Why Wisconsin's New Bill Expanding Landlord Rights Will Unfairly Hurt Tenants

| by Nicholas Roberts
Wisconsin State Capitol buildingWisconsin State Capitol building

A new bill passed in Wisconsin's State Assembly on Feb. 11 dramatically expands the power of the state and of rental property owners at the expense of tenants and local municipal governing boards.

The bill, which was passed by the Republican-dominated assembly, goes against the principles of "small government": it would prohibit local municipalities from enacting any ordinance requiring rental properties to be inspected, registered or certified without showing good cause, The Cap Times reports.

Officials in various cities around the state also argue the bill will make it more difficult to crack down on irresponsible landlords who neglect to follow city codes in the upkeep of their properties.

But the even more alarming aspect of the proposed legislation is the dramatic new powers it gives to landlords in how they are allowed to treat tenants. If the bill becomes law, any person, including the tenant, a member of the tenant's household or anyone visiting the tenant, could be evicted if the landlord suspects engagement in criminal activity, regardless of any prior arrests or convictions, The Associated Press reports.

Landlords who suspect criminal activity would be allowed to evict tenants within five days.

There are ostensibly protections in the bill that restrict the ability of landlords to evict crime victims. But the broad definition of the word "crime" under the bill could mean that an otherwise upstanding tenant could be evicted from an apartment if, for example, that tenant's daughter and boyfriend visit the apartment and the boyfriend attacks the girl, which was an argument made by Assembly Democrats opposed to the measures.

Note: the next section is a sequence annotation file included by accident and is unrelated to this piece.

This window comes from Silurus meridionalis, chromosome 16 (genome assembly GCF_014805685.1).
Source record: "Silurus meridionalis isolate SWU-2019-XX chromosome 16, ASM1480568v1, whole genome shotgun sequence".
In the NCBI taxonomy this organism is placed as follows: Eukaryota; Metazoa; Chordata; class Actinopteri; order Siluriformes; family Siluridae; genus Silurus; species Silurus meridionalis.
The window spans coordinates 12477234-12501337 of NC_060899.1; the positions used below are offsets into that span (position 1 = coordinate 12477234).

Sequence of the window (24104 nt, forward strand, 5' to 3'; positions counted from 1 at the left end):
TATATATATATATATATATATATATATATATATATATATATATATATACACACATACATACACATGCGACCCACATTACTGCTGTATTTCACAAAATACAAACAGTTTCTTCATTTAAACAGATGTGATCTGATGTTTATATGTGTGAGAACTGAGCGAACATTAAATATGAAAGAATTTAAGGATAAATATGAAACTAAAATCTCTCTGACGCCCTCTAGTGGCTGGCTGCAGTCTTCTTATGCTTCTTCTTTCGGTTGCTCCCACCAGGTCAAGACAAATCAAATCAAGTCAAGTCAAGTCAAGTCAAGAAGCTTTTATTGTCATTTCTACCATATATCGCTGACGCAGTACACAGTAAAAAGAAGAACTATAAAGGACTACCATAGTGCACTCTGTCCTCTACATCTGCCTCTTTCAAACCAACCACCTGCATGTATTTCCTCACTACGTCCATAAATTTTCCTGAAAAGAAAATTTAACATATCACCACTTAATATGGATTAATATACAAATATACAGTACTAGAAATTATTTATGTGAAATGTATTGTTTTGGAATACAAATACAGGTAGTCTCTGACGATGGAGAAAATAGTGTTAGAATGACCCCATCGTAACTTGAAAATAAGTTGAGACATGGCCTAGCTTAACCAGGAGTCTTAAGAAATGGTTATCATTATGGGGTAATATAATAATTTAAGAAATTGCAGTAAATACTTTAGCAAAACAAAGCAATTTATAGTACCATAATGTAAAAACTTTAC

Also, while the bill may help landlords limit criminal activity on their properties, Tony Gibard of the Wisconsin Coalition Against Domestic Violence told Wisconsin Public Radio it could also end up working against victims of domestic violence.

"I just want the committee to think about what that means in the life of a domestic violence victim who may have just been beaten, bloodied and brutalized and has five days to figure out what to do," he said.

Ultimately, the vast new powers granted to landlords are ripe for abuse and will undoubtedly be taken advantage of by unscrupulous individuals if the bill becomes law.

The bill will now head to the Wisconsin Senate to be considered, and if it passes it will likely be signed by Republican Gov. Scott Walker. The Senate should debate the various defects of the current proposed bill and make amendments which will protect the rights of tenants' due process, rather than putting them at the mercy of landlords who claim to suspect criminal activity without having to provide any proof.

Click here for the opposing view on this topic.

Sources: AP via Star Tribune, WPR, The Cap Times / Photo credit: Wikimedia Commons

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